|Wireless Networks for Rural Distance Learning Telemedicine and Digital Inclusion|
|Most U.S. states have ordered residents to shelter-in-place in response to the SARS-CoV-2 pandemic. This presents significant challenges for residents in areas with poor or no broadband service, preventing them from using the internet to access distance learning resources, contact health care providers while remaining sheltered, accessing online shopping, and other online activities that most people take for granted.
Residents need three things to overcome digital inclusion gaps: a suitable computing device, high-speed internet, and digital literacy. People with Access & Functional Needs (AFNs) cannot easily overcome the digital inclusion challenge without assistance from local governments, telecommunication providers, and corporate partners. Some AFN communities are attempting to creatively solve the connectivity challenge by retrofitting school buses and “Bookmobiles” with Wi-Fi equipment and then parking them in neighborhoods with AFN residents. In some cases, schools and public libraries are petitioning the Federal Communications Commission (FCC) to waive some E-rate rules so they can open up their networks to the surrounding community. There are some significant downsides to this approach:
An alternative that can provide broadband service to AFN residents in areas that are unserved or underserved by existing telecommunication networks is to enhance the 4G LTE infrastructure to provide additional coverage – specifically indoor coverage – to a broader range of locations, by building temporary wireless sites near the areas of need. Once the sites are in place, government or community groups can provide AFN residents with a hotspot, or an inexpensive smartphone to be used as a Wi-Fi hotspot. There are various configurations possible to provide broadband service to the largest number of AFN residents while keeping costs low, utilizing available equipment, and operating within legal and regulatory constraints:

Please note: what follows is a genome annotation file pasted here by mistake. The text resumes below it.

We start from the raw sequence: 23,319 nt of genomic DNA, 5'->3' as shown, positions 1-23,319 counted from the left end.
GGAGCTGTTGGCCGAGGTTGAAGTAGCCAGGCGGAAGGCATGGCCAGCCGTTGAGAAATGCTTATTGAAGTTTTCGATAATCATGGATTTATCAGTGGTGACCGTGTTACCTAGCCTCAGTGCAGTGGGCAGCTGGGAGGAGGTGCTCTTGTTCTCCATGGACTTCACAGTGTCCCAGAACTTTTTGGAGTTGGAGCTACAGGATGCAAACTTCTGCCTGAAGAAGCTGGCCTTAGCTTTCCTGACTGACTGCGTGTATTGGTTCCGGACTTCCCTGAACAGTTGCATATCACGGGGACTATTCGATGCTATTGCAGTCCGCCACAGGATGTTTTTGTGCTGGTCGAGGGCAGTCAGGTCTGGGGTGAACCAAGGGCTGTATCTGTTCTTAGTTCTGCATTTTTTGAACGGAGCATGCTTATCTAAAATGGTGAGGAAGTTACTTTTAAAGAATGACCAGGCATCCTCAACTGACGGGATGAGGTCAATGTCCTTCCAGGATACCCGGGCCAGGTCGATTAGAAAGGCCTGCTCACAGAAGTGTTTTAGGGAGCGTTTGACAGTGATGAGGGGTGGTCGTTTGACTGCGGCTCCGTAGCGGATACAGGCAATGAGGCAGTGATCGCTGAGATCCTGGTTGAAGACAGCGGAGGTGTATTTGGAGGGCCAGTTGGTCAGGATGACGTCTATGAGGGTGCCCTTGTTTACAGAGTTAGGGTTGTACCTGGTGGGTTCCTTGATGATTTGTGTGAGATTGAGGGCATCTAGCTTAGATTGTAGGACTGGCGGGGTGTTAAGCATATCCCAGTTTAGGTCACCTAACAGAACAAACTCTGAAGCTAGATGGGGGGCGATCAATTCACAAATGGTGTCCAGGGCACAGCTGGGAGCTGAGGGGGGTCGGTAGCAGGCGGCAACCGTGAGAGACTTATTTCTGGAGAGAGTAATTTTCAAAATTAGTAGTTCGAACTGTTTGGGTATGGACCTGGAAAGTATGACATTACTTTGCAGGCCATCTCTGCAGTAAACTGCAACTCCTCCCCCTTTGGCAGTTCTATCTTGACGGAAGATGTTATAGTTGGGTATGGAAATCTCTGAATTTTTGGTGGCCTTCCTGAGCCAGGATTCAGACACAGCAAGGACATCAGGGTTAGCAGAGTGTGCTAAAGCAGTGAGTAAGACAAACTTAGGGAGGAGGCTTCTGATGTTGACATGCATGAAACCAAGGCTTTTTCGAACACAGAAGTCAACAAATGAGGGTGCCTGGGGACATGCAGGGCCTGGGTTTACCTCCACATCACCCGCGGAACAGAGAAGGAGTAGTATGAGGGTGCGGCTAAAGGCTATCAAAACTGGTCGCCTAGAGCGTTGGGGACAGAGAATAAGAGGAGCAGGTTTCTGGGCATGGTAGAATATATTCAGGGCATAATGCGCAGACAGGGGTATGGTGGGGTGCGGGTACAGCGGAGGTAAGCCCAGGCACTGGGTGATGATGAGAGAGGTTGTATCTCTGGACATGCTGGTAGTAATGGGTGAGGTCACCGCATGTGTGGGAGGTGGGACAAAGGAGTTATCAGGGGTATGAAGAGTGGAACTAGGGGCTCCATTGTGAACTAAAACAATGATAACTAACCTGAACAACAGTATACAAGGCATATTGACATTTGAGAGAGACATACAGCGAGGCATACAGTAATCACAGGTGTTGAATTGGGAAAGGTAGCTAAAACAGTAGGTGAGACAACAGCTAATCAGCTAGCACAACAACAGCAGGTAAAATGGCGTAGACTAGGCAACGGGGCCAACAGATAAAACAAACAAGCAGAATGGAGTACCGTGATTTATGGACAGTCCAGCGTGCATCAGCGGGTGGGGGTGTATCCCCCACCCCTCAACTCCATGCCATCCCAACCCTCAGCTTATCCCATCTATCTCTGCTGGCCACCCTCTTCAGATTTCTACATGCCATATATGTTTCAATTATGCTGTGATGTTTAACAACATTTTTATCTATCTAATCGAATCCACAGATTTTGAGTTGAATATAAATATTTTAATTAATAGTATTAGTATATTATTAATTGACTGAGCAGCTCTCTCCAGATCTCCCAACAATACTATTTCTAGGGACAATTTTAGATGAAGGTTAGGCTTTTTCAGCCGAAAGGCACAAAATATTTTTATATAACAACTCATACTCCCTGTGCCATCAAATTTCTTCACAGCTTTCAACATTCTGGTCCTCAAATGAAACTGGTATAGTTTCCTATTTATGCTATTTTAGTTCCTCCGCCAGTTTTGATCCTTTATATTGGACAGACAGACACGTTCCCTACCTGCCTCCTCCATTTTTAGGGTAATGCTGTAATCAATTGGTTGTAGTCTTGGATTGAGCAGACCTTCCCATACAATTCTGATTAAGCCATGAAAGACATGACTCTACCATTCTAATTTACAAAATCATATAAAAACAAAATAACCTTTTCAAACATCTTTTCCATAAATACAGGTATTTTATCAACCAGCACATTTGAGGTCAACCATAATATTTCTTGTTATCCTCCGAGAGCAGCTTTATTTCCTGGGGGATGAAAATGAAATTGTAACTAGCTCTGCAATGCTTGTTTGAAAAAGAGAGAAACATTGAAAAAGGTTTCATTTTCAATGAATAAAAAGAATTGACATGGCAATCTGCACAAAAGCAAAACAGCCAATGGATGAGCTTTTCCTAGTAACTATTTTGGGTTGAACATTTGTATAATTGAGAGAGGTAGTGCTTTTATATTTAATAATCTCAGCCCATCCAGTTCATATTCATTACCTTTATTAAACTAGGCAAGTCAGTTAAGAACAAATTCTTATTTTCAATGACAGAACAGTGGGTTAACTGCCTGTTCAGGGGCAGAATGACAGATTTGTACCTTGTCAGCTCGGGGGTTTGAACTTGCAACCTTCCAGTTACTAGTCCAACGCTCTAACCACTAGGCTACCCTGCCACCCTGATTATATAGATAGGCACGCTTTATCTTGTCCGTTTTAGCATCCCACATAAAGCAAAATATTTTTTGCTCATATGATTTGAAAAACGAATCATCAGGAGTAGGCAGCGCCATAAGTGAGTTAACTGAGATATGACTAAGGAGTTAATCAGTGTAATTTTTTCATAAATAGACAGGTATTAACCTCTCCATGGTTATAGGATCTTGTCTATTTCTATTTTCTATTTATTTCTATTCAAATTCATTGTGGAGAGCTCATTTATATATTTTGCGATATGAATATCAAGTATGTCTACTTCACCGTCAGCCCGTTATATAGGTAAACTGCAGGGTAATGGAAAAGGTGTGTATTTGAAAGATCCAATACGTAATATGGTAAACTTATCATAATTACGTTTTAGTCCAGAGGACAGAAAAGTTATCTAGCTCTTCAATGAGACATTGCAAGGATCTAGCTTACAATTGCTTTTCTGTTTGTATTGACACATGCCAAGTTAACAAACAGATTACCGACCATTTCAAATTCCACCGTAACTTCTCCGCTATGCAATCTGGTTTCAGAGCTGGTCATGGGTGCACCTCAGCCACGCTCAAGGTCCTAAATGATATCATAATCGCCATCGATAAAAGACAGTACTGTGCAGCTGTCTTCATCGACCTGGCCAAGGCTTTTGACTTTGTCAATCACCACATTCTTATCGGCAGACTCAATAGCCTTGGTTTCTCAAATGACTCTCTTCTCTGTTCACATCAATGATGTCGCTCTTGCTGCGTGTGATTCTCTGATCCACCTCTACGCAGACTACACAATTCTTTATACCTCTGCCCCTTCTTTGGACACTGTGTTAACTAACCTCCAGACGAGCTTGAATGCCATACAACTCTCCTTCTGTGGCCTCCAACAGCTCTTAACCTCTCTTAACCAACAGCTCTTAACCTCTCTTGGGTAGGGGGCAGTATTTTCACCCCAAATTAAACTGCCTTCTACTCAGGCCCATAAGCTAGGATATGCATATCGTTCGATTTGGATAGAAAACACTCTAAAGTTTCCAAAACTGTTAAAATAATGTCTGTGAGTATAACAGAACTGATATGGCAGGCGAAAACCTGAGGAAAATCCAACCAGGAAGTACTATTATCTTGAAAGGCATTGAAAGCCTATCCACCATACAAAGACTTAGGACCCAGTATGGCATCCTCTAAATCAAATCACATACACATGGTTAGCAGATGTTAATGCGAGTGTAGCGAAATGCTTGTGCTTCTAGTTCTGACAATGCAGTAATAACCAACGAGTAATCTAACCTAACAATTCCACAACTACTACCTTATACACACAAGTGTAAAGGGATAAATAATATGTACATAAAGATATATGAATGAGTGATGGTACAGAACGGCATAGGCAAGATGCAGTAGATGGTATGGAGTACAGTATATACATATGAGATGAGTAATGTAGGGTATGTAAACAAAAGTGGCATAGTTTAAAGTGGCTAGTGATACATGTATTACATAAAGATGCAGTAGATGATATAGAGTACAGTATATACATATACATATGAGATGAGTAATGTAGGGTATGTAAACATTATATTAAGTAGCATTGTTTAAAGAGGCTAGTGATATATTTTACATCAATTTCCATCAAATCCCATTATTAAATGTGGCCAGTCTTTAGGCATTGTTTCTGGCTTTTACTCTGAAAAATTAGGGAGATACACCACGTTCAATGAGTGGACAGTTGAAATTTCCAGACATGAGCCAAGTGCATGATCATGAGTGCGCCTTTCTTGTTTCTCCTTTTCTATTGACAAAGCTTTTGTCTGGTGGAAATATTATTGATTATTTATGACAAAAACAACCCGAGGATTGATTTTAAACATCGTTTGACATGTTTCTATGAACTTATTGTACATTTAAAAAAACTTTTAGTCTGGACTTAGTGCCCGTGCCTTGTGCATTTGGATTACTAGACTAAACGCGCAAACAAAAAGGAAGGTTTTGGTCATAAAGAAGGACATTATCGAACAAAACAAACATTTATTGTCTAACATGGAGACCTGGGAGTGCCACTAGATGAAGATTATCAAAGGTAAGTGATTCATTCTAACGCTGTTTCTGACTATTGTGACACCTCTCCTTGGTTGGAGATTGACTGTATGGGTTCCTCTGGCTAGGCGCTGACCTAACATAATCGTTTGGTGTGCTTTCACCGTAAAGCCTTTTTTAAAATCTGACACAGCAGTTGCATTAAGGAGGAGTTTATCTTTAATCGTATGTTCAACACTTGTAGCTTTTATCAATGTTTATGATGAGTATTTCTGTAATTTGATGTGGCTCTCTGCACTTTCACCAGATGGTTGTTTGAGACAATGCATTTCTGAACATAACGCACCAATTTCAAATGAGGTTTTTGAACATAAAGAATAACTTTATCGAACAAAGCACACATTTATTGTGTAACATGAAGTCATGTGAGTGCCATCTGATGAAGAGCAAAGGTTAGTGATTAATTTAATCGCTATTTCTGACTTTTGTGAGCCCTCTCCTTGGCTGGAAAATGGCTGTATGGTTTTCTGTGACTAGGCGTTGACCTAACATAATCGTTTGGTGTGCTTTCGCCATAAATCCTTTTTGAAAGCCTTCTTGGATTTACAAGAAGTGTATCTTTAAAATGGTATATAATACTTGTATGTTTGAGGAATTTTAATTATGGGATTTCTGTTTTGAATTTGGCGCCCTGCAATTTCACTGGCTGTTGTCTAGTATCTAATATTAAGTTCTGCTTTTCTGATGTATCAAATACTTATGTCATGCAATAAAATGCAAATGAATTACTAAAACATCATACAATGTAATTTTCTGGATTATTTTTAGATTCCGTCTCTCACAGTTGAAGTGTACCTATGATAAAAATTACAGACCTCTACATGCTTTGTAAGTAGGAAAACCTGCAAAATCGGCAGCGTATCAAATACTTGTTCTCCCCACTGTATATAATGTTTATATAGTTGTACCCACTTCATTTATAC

This concept paper Wireless Networks for Distance Learning details each of these configurations, examines the pros and cons of each method, and explores funding options.
|The Smart Buildings Supercluster (SBSC) convenes public, private, and academic organizations to collaborate in the development and interrelationship of smart buildings within the smart city context. All SBSC group members and contributors to this Blueprint are volunteers, sharing their expertise in smart buildings, Internet of Things technologies and use cases, architecture, engineering, communications, building management systems, municipal systems management, mobility, data management and security, sustainability, optimal productivity and wellness approaches and technologies. We thank them for their contribution.|
|This chapter section will feature several real-world case studies provided by the Public Wi-Fi SuperCluster Leadership team. Cities have achieved economic development, digital inclusion, emergency communications, rural connectivity, tourist attractions, and much more.|
|Case Study Summary Findings & Discussion|
|During the development of this Blueprint, the authorship team conducted a series of case study
interviews of local government agencies in the United States and Canada known to have deployed IoT networks. The team spoke with the cities of San Diego; San Leandro, CA; Calgary, AB Canada; and the County of San Mateo, CA. Below is a summary of the key findings from these case studies.
|Considerations for Deploying Municipal IoT|
|Perhaps the most fundamental decision government agencies will make regarding IoT networks
is how the IoT network will be built and what the business model and ownership structure will be. The current consensus is that there will likely be two primary paths for IoT network deployments, with a third, less ubiquitous option serving as a “catch-all” classification for anything that does not squarely fit within the first two.
|Three primary business models clearly emerge for today’s Public Wi-Fi projects.|
|History of Public WiFi|
|The dreams and aspirations of a municipal Wi-Fi system aren’t new: provide free, high-speed internet to your community, close the digital divide, shrink the homework gap, and give consumers a free, public option for internet service. It’s not hard to see why the concept has remained so popular over the years.|